“If we could read the secret history of our enemies we should find in each man’s life enough sorrow and suffering to disarm all hostility.” – Henry Wadsworth Longfellow

One approach that many people find useful in defusing confrontations is summed up by the phrase: “Put yourself into her shoes”. Perhaps the annoying person doesn’t have your mental abilities, or has a self-defeating attitude. Perhaps she is under some invisible stress, or is particularly sensitive to criticism, or envious of something you have. Maybe she feels chronically guilty. Could some of these characteristics be applied to you? It sometimes happens that the people we find the most upsetting are the ones that reflect back to us our own most bothersome flaws.

To make real progress in breaking free from anger, it is important to practice forgiveness. If we step back from the intensity of a particular wrangle and look at our (temporary) opponent with compassion, we can start to see her suffering. It’s my personal policy to assume that everyone I encounter is doing the best they can. There is blindness and unkindness everywhere, but we can alter how we see our situation. Look at the people you’re dealing with through compassionate eyes. If they are not meeting your expectations, forgive them and then perhaps review your expectations.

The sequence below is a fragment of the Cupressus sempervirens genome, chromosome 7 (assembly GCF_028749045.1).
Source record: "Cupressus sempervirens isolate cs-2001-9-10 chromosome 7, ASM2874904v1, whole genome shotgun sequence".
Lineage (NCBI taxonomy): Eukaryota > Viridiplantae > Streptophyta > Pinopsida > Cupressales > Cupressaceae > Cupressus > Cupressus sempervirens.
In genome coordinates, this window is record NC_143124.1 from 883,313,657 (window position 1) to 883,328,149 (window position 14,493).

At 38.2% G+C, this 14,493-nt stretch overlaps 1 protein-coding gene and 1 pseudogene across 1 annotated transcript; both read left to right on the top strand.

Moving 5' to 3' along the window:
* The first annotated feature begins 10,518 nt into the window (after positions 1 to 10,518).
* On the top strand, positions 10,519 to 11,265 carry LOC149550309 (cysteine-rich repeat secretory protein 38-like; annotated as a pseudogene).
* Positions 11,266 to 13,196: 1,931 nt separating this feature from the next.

This is not to say that you have an obligation to repeatedly put yourself into situations where more aggravation than you can tolerate (or work with) comes up regularly. If your job is making you sick, find another job. If your living situation is beyond repair, take a break from it. Take care of yourself first. Just as in an airplane emergency, you must put your own oxygen mask on first and then help the others near you, you can’t improve a bad situation if you’re overwhelmed. First, back away to a safe place from which you can assess what’s happening. Forgive yourself. Forgive everyone involved, and then make some decisions based on how you perceive the overall situation, and perhaps on the advice of a trusted friend.

Forgiveness is patience with understanding. Liberally applied, forgiveness can shift our deepest habits and dislodge our most limiting pre-conceptions.

About lynnjkelly

Australian/American. Practicing Buddhist.
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